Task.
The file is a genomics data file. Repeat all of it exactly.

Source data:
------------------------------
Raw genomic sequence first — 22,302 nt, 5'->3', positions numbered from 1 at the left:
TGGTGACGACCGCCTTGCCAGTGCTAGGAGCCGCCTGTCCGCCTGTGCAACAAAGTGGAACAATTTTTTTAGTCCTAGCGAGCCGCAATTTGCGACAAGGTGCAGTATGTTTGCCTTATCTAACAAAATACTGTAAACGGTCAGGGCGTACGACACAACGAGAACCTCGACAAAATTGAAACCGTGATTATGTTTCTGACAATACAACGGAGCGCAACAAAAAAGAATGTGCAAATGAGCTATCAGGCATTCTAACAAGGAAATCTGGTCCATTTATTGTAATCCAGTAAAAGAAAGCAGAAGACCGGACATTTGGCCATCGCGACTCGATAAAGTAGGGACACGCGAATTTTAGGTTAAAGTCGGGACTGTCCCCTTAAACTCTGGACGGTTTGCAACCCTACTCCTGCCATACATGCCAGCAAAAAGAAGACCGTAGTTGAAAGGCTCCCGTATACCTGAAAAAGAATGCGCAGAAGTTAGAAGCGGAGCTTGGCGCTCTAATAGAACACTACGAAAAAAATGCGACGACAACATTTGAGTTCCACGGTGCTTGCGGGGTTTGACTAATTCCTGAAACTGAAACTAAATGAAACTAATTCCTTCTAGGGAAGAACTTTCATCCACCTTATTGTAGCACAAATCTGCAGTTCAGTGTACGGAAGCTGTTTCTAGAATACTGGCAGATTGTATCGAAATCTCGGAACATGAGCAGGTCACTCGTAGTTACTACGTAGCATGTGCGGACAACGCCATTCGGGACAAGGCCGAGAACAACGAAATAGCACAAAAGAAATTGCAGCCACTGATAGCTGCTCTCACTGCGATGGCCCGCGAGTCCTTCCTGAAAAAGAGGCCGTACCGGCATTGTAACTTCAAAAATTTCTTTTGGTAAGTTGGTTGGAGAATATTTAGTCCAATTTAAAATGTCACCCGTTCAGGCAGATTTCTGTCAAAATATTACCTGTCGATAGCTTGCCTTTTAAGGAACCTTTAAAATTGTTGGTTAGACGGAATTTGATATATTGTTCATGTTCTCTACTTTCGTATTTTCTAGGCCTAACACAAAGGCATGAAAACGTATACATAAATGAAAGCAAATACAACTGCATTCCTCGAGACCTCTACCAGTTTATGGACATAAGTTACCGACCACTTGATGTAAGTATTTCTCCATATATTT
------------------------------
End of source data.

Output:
Raw genomic sequence first — 22,302 nt, 5'->3', positions numbered from 1 at the left:
TGGTGACGACCGCCTTGCCAGTGCTAGGAGCCGCCTGTCCGCCTGTGCAACAAAGTGGAACAATTTTTTTAGTCCTAGCGAGCCGCAATTTGCGACAAGGTGCAGTATGTTTGCCTTATCTAACAAAATACTGTAAACGGTCAGGGCGTACGACACAACGAGAACCTCGACAAAATTGAAACCGTGATTATGTTTCTGACAATACAACGGAGCGCAACAAAAAAGAATGTGCAAATGAGCTATCAGGCATTCTAACAAGGAAATCTGGTCCATTTATTGTAATCCAGTAAAAGAAAGCAGAAGACCGGACATTTGGCCATCGCGACTCGATAAAGTAGGGACACGCGAATTTTAGGTTAAAGTCGGGACTGTCCCCTTAAACTCTGGACGGTTTGCAACCCTACTCCTGCCATACATGCCAGCAAAAAGAAGACCGTAGTTGAAAGGCTCCCGTATACCTGAAAAAGAATGCGCAGAAGTTAGAAGCGGAGCTTGGCGCTCTAATAGAACACTACGAAAAAAATGCGACGACAACATTTGAGTTCCACGGTGCTTGCGGGGTTTGACTAATTCCTGAAACTGAAACTAAATGAAACTAATTCCTTCTAGGGAAGAACTTTCATCCACCTTATTGTAGCACAAATCTGCAGTTCAGTGTACGGAAGCTGTTTCTAGAATACTGGCAGATTGTATCGAAATCTCGGAACATGAGCAGGTCACTCGTAGTTACTACGTAGCATGTGCGGACAACGCCATTCGGGACAAGGCCGAGAACAACGAAATAGCACAAAAGAAATTGCAGCCACTGATAGCTGCTCTCACTGCGATGGCCCGCGAGTCCTTCCTGAAAAAGAGGCCGTACCGGCATTGTAACTTCAAAAATTTCTTTTGGTAAGTTGGTTGGAGAATATTTAGTCCAATTTAAAATGTCACCCGTTCAGGCAGATTTCTGTCAAAATATTACCTGTCGATAGCTTGCCTTTTAAGGAACCTTTAAAATTGTTGGTTAGACGGAATTTGATATATTGTTCATGTTCTCTACTTTCGTATTTTCTAGGCCTAACACAAAGGCATGAAAACGTATACATAAATGAAAGCAAATACAACTGCATTCCTCGAGACCTCTACCAGTTTATGGACATAAGTTACCGACCACTTGATGTAAGTATTTCTCCATATATTT